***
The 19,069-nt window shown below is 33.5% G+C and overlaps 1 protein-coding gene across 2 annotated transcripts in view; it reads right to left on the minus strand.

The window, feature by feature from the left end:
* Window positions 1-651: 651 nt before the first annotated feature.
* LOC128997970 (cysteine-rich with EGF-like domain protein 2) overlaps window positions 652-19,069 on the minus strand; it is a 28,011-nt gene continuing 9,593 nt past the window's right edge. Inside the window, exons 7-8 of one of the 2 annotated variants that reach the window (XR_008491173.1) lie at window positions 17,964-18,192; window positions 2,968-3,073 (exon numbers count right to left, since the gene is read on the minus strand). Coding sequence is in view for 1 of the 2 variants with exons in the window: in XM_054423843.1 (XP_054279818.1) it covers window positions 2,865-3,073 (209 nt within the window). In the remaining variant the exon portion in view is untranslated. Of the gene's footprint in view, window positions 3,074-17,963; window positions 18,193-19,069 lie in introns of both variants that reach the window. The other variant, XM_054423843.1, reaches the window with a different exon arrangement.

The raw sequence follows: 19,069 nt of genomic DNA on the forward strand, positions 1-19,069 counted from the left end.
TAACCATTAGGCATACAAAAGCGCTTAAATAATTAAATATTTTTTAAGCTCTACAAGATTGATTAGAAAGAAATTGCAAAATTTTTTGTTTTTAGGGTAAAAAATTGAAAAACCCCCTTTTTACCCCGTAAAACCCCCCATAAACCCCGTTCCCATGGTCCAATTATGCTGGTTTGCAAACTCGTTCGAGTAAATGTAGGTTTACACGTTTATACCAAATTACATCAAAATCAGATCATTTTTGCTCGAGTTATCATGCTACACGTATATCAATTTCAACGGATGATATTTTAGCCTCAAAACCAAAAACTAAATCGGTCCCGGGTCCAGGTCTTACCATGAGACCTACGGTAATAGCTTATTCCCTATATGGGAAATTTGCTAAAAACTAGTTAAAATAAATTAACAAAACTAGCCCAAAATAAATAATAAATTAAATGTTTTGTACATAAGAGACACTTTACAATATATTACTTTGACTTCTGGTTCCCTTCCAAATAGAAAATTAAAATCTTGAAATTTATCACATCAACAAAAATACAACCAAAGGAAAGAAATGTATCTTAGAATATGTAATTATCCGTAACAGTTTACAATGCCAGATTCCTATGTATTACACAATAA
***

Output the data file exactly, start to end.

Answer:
The 19,069-nt window shown below is 33.5% G+C and overlaps 1 protein-coding gene across 2 annotated transcripts in view; it reads right to left on the minus strand.

The window, feature by feature from the left end:
* Window positions 1-651: 651 nt before the first annotated feature.
* LOC128997970 (cysteine-rich with EGF-like domain protein 2) overlaps window positions 652-19,069 on the minus strand; it is a 28,011-nt gene continuing 9,593 nt past the window's right edge. Inside the window, exons 7-8 of one of the 2 annotated variants that reach the window (XR_008491173.1) lie at window positions 17,964-18,192; window positions 2,968-3,073 (exon numbers count right to left, since the gene is read on the minus strand). Coding sequence is in view for 1 of the 2 variants with exons in the window: in XM_054423843.1 (XP_054279818.1) it covers window positions 2,865-3,073 (209 nt within the window). In the remaining variant the exon portion in view is untranslated. Of the gene's footprint in view, window positions 3,074-17,963; window positions 18,193-19,069 lie in introns of both variants that reach the window. The other variant, XM_054423843.1, reaches the window with a different exon arrangement.

The raw sequence follows: 19,069 nt of genomic DNA on the forward strand, positions 1-19,069 counted from the left end.
TAACCATTAGGCATACAAAAGCGCTTAAATAATTAAATATTTTTTAAGCTCTACAAGATTGATTAGAAAGAAATTGCAAAATTTTTTGTTTTTAGGGTAAAAAATTGAAAAACCCCCTTTTTACCCCGTAAAACCCCCCATAAACCCCGTTCCCATGGTCCAATTATGCTGGTTTGCAAACTCGTTCGAGTAAATGTAGGTTTACACGTTTATACCAAATTACATCAAAATCAGATCATTTTTGCTCGAGTTATCATGCTACACGTATATCAATTTCAACGGATGATATTTTAGCCTCAAAACCAAAAACTAAATCGGTCCCGGGTCCAGGTCTTACCATGAGACCTACGGTAATAGCTTATTCCCTATATGGGAAATTTGCTAAAAACTAGTTAAAATAAATTAACAAAACTAGCCCAAAATAAATAATAAATTAAATGTTTTGTACATAAGAGACACTTTACAATATATTACTTTGACTTCTGGTTCCCTTCCAAATAGAAAATTAAAATCTTGAAATTTATCACATCAACAAAAATACAACCAAAGGAAAGAAATGTATCTTAGAATATGTAATTATCCGTAACAGTTTACAATGCCAGATTCCTATGTATTACACAATAA